May 2, 2011 Argument

I am writing of concrete details, not building materials. I am a strong believer in making our presentations as concrete as possible. The problem with lawyers is that we make abstract arguments instead of concrete ones. This comes from our law school education. We argue the law in the abstract and forget that we can’t do that with facts. Concrete facts always win over abstract generalizations. As a side note, I always tell my law class that to become a good trial lawyer you have to overcome three years of law school.

I am writing this today because of President Obama’s monologue at the White House Correspondents dinner last Saturday night. Obama made fun of Donald Trump and his campaign while Trump was in the audience.

“All kidding aside,” Obama said in deadpan, “obviously we know about your credentials and breadth of experience. For example—seriously—in an episode of Celebrity Apprentice, at the steak house, the men’s cooking team did not impress the judges from Omaha Steaks,” the president continued. “And there was a lot of blame to go around. But you, Mr. Trump, recognized that the real problem was a lack of leadership. And so ultimately you didn’t blame Little John or Meatloaf. You fired Gary Busey.  And these are the kinds of decisions that would keep me up at night.” The crowd couldn’t contain its laughter which quickly grew into a deafening roar. “Well-handled, sir! Well-handled!” Obama added, hitting him right in the gut.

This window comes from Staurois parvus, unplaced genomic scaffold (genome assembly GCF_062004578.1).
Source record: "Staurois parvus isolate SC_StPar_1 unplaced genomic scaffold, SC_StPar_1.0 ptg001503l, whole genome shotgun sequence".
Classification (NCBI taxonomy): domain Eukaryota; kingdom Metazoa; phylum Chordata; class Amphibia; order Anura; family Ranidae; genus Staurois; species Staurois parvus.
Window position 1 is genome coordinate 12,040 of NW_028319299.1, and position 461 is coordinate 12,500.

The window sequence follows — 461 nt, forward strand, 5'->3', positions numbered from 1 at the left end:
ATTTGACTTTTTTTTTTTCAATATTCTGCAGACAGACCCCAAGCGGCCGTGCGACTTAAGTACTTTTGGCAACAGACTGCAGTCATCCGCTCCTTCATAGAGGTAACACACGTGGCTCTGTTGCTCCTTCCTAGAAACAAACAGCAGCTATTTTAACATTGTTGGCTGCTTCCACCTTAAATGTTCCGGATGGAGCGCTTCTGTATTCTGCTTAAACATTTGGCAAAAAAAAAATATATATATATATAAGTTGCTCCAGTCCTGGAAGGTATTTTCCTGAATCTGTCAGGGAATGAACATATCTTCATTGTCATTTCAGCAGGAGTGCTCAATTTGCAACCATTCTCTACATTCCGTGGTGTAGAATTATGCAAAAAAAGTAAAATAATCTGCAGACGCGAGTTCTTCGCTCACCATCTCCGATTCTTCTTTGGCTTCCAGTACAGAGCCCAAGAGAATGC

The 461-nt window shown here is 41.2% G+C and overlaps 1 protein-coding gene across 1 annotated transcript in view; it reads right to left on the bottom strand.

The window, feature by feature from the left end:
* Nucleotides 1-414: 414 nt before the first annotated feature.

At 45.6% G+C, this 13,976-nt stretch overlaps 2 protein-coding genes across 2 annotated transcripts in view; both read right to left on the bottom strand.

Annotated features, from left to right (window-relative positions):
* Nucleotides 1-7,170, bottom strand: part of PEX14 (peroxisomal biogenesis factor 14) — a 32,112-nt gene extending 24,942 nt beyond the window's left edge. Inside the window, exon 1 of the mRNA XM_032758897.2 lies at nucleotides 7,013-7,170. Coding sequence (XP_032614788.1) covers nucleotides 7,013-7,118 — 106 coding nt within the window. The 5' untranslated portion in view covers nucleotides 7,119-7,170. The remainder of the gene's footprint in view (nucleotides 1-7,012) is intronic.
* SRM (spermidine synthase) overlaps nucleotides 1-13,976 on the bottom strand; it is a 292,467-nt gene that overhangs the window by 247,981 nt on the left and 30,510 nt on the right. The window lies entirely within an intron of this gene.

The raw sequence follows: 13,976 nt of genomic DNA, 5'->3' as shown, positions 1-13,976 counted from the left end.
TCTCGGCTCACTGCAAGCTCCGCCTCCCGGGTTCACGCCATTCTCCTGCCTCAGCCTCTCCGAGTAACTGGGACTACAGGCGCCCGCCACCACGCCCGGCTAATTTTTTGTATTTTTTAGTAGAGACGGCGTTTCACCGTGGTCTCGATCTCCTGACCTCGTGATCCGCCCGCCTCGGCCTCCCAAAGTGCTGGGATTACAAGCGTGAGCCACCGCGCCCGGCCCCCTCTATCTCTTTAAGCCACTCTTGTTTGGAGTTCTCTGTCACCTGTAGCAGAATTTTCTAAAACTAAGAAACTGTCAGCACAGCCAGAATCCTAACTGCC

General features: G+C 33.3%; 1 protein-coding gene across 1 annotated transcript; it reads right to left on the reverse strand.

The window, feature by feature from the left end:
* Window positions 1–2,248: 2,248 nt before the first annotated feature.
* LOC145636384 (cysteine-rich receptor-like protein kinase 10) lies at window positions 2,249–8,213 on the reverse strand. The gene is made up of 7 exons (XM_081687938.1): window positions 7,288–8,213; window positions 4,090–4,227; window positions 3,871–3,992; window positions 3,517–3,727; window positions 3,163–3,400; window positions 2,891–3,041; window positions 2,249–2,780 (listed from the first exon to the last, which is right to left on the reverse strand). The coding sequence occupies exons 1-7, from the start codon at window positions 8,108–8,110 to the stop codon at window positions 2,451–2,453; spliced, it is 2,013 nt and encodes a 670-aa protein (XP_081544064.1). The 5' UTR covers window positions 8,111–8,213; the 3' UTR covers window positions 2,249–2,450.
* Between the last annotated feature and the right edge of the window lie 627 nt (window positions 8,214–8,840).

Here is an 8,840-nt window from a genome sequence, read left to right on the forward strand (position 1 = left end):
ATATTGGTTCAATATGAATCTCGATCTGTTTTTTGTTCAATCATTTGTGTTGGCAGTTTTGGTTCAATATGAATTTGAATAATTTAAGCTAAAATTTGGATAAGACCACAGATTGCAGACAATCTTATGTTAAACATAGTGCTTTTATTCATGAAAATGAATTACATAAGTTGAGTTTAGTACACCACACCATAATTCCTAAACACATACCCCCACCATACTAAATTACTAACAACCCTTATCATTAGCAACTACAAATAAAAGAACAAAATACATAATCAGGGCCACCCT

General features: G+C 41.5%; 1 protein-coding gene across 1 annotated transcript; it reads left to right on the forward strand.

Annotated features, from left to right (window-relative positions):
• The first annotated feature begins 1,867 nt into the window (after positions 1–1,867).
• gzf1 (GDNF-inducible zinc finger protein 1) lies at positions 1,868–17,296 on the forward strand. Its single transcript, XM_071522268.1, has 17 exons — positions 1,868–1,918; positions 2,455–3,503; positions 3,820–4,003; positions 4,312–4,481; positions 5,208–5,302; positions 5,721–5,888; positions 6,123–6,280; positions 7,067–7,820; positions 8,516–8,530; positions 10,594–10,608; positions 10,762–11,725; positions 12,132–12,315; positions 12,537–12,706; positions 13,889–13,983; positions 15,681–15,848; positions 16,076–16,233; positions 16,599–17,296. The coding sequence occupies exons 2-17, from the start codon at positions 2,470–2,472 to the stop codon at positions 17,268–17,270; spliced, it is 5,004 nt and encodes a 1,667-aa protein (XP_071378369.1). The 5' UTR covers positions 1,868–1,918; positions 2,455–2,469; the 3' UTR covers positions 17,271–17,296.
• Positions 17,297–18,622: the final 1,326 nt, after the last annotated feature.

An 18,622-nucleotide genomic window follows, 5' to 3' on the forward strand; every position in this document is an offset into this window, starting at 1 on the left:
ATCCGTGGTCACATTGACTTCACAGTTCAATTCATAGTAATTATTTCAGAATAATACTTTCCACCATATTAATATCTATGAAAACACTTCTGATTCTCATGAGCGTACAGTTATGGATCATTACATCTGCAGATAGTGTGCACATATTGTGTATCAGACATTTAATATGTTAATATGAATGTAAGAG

If instead of this satirical story Obama had said, “I do serious stuff and The Donald only has a silly reality show,” it would have been forgotten as soon as it left his lips.  But a concrete story?  It is all over the web and TV.  It will be on news shows all week because the use of vivid concrete images drive memory.  (Albeit as I write this the news just announced we killed Osama Bin Laden so no doubt that will preempt the President no matter how concrete he was.)

The lesson once again is that concrete trumps abstract every time. Our brains are wired to retain concrete images. Language is abstract, but life is not.  It is hard to understand an abstract idea, and that is why we always look to examples and analogies to fully understand a new idea. If you can examine it with your senses, it is concrete.  The lesson:  turn your message into something concrete.